Updated: Oct 22
For the cynic, Father's Day is nothing but another commercial ploy: 'And here we go again! Marketers trying to sell us all sorts of gadgets, from witty mugs (for mugs?) and unfunny T-shirts, to matching ties and socks so silly they are more likely to sleep in a drawer than being worn!'
Are they right?
To a certain extent, yes. I am French, and, guess how Father’s Day came to be popularised in France?... Through Flaminaire, a brand selling lighters! This was in 1949, when taking inspiration from the USA where a Father’s Day was already more or less ‘en vogue’, Flaminaire decided to launch a publicity campaign on the third Sunday of June (yep, exactly like in the USA!) encouraging people to buy lighters for their smokers of a daddy. This was not only a brilliant marketing idea. In France, it also caught on so well that by 1952 Father’s Day was officially decreed a holiday.
Does it mean, though, that Father’s Day is just another profit-making scheme?
Cynics will even point out to another telling fact: that it was imported from the USA in the first place.
In Europe indeed (at least among certain circles!) the USA suffer at times of a bad image, whereas they are dismissed as being, from Las Vegas to Wall Street, nothing but a soulless and giant casino, the country of triumphing and unbridled capitalism and where $$$ and $$$ (and their friend $$$!) rule like Gods Almighty. If a day can be turned into a capitalistic venture, Americans will have no qualm turning into so and cash in the dollar bills -or so we like to portray them! After all, haven't we, Europeans, seen it recently with the import of Halloween and Black Friday, now part of our calendars? Uncle Sam's consumerism always finds a way to cross the pond. Wasn’t Father’s Day, then, the same type of meaningless mimicking?
Not quite so! Believing this, in fact, would be to seriously overlook why Father’s Day came to be in the first place, and so here we go with a quick but necessary history lesson:
December 6, 1907, Monongah, West Virginia. The explosion of a coal mine caused the death of 361 miners, of which 250 were fathers. This was more than a terrible accident, still considered to this day as being ‘the worst mining disaster in American history’. This was also a massive tragedy leaving as many widows to cope with thousands children deprived of their dads. The incident will create such a shockwave, in fact, that a year later it deeply moved Grace Golden Clayton having her church to organise a day of remembrance, to honour the memories of these husbands and fathers. The day she chose for such a celebration was in July, because her own father’s birthday was in July...
Now, for many reasons, the celebration would not catch up that much. Nevertheless, the seed of an idea was in the air. Coincidentally indeed, in the same year as Grace Golden Clayton was celebrating fathers in West Virginia, another woman, in Spokane, Washington state, would also consider celebrating dads although for different reasons and in different circumstances.
This woman was Sonora Smart Dodd, the daughter of an American Civil War veteran who, as a widower, had raised his six children on his own, including Sonora. When Sonora heard of a Mother’s Day being officially celebrated for the first time, she strongly felt that fathers deserved the same respect and acknowledgement. She would therefore engage her church to celebrate a Father’s Day, which she succeeded to see happening in June 1910. The date was set in June, simply because, as you can guess, her own father’s birthday was in June... Hers was better to pick momentum too.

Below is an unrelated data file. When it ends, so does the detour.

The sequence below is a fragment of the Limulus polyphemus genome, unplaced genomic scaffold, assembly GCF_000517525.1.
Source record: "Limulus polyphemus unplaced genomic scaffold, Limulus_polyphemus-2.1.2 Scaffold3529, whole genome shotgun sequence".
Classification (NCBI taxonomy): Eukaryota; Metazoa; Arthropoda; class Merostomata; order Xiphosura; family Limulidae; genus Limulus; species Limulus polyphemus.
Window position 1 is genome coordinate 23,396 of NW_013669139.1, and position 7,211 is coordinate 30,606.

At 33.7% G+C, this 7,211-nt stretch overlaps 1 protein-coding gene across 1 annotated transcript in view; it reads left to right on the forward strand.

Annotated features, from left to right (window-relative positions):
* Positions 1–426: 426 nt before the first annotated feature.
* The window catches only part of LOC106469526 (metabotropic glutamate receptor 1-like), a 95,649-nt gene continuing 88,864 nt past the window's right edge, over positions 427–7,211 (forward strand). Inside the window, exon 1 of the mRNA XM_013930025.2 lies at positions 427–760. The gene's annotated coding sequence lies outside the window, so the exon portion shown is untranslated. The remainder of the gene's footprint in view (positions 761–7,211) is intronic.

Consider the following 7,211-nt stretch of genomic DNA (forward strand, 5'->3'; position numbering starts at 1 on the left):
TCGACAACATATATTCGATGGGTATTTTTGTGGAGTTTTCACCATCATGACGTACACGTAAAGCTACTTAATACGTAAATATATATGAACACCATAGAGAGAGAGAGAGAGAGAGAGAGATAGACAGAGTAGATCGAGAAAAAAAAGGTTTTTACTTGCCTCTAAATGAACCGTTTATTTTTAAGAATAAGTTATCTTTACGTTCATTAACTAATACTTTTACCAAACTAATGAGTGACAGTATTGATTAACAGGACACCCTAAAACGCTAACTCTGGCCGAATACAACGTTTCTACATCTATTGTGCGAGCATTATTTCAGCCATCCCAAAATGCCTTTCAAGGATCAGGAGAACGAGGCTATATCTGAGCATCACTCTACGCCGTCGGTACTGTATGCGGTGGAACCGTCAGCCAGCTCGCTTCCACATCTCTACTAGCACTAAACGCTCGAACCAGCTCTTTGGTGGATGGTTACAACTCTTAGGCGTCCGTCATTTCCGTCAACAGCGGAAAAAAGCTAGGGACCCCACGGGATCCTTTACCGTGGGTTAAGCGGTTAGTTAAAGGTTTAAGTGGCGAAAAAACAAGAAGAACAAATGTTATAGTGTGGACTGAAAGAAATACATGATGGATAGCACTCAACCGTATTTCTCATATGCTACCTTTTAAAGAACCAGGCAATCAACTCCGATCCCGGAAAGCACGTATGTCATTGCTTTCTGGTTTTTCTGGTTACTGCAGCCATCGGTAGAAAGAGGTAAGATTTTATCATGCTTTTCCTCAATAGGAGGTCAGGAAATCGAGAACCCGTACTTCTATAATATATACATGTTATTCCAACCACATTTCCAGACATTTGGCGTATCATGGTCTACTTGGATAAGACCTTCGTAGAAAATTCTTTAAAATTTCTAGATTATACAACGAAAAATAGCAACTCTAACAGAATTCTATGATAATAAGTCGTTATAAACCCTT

Father’s Day, then, did not start as a cynical mean to sell lighters. It was a day created by loving women, wife and daughter, first and foremost to remember the importance of husbands and fathers. It was to acknowledge hard working men providing for their loved ones as much as women did, even if in a different way at the time. It was to celebrate how important, nurturing, loving and caring fathers can be to their children, especially in the most tragic and difficult of circumstances, while also being a stark reminder of the devastating impact their absence can have. In our societies plagued by gender divide, the alarming rise of fatherlessness, and where dads are still treated like second class parents (especially in the cases of divorce/ separation), we ought to remember that: men can be loved, and fathers valued as strong and necessary pillars in the upbringing of our children. You might not want to indulge in spending spree*, but, at least, you might want to give such statements a thought...
In the end, Father’s Day, like any other festivities, is whatever you want it to be. You can be negative and see it as nothing but a scheme from the gift industry to make a buck and dismiss it as such. You can also decide to use it as an opportunity to ponder and reflect upon how men can be victims of sexism too, how such sexist prejudices are still harming dads when it comes to parenting (with their children as a collateral damage) and how, as a result, fatherlessness became an issue which ought to concern us all. It's not merely about politics or consumerism -it is also about love and gratitude aware of societal issues.
I, as a Father, surely appreciate Father's Day!
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*: If you want to spend money, though, instead of buying witty mugs, unfunny T-Shirts, or yet another bunch of socks and ties, why don't you buy a poetry book? To Dads -with Love is an anthology available on Amazon, cheap, and in support of Families Need Fathers. Just saying... ;-)